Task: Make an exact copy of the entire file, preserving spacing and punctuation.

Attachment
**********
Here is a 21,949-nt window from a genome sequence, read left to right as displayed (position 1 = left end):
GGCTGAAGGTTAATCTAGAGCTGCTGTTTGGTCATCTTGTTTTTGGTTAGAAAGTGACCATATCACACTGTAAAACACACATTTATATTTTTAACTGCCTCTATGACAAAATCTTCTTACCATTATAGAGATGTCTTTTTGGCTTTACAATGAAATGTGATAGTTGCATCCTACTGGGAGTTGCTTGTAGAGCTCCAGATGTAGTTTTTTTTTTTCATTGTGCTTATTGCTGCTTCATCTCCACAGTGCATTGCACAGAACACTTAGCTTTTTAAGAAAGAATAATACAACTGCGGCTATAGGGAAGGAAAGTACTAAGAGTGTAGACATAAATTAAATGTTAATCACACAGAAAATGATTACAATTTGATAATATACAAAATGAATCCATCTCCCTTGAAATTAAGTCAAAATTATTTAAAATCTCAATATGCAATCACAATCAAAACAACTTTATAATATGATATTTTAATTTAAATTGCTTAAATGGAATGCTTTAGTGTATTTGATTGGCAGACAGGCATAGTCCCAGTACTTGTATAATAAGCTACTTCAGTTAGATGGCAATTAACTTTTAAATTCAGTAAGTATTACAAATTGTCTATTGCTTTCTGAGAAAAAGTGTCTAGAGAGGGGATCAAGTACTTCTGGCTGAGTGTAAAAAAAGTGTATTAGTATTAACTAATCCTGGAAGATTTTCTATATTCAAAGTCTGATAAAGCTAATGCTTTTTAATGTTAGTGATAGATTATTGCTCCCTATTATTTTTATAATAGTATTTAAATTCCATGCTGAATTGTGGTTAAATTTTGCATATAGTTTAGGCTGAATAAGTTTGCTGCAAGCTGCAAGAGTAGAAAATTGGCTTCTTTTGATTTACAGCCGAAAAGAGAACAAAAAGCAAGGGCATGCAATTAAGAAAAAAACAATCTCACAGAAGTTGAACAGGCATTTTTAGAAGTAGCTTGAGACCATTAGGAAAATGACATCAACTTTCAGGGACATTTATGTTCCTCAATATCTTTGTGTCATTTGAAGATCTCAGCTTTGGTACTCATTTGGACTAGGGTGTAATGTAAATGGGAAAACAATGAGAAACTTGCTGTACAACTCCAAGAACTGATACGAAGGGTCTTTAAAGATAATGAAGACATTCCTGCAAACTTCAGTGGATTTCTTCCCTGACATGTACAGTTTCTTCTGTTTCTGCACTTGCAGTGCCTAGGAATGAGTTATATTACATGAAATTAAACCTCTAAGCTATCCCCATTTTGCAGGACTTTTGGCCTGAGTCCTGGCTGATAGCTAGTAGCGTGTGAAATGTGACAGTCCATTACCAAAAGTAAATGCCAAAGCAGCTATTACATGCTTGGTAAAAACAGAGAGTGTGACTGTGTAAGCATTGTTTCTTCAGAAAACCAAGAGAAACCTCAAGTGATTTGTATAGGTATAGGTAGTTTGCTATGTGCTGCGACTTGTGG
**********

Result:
Here is a 21,949-nt window from a genome sequence, read left to right as displayed (position 1 = left end):
GGCTGAAGGTTAATCTAGAGCTGCTGTTTGGTCATCTTGTTTTTGGTTAGAAAGTGACCATATCACACTGTAAAACACACATTTATATTTTTAACTGCCTCTATGACAAAATCTTCTTACCATTATAGAGATGTCTTTTTGGCTTTACAATGAAATGTGATAGTTGCATCCTACTGGGAGTTGCTTGTAGAGCTCCAGATGTAGTTTTTTTTTTTCATTGTGCTTATTGCTGCTTCATCTCCACAGTGCATTGCACAGAACACTTAGCTTTTTAAGAAAGAATAATACAACTGCGGCTATAGGGAAGGAAAGTACTAAGAGTGTAGACATAAATTAAATGTTAATCACACAGAAAATGATTACAATTTGATAATATACAAAATGAATCCATCTCCCTTGAAATTAAGTCAAAATTATTTAAAATCTCAATATGCAATCACAATCAAAACAACTTTATAATATGATATTTTAATTTAAATTGCTTAAATGGAATGCTTTAGTGTATTTGATTGGCAGACAGGCATAGTCCCAGTACTTGTATAATAAGCTACTTCAGTTAGATGGCAATTAACTTTTAAATTCAGTAAGTATTACAAATTGTCTATTGCTTTCTGAGAAAAAGTGTCTAGAGAGGGGATCAAGTACTTCTGGCTGAGTGTAAAAAAAGTGTATTAGTATTAACTAATCCTGGAAGATTTTCTATATTCAAAGTCTGATAAAGCTAATGCTTTTTAATGTTAGTGATAGATTATTGCTCCCTATTATTTTTATAATAGTATTTAAATTCCATGCTGAATTGTGGTTAAATTTTGCATATAGTTTAGGCTGAATAAGTTTGCTGCAAGCTGCAAGAGTAGAAAATTGGCTTCTTTTGATTTACAGCCGAAAAGAGAACAAAAAGCAAGGGCATGCAATTAAGAAAAAAACAATCTCACAGAAGTTGAACAGGCATTTTTAGAAGTAGCTTGAGACCATTAGGAAAATGACATCAACTTTCAGGGACATTTATGTTCCTCAATATCTTTGTGTCATTTGAAGATCTCAGCTTTGGTACTCATTTGGACTAGGGTGTAATGTAAATGGGAAAACAATGAGAAACTTGCTGTACAACTCCAAGAACTGATACGAAGGGTCTTTAAAGATAATGAAGACATTCCTGCAAACTTCAGTGGATTTCTTCCCTGACATGTACAGTTTCTTCTGTTTCTGCACTTGCAGTGCCTAGGAATGAGTTATATTACATGAAATTAAACCTCTAAGCTATCCCCATTTTGCAGGACTTTTGGCCTGAGTCCTGGCTGATAGCTAGTAGCGTGTGAAATGTGACAGTCCATTACCAAAAGTAAATGCCAAAGCAGCTATTACATGCTTGGTAAAAACAGAGAGTGTGACTGTGTAAGCATTGTTTCTTCAGAAAACCAAGAGAAACCTCAAGTGATTTGTATAGGTATAGGTAGTTTGCTATGTGCTGCGACTTGTGG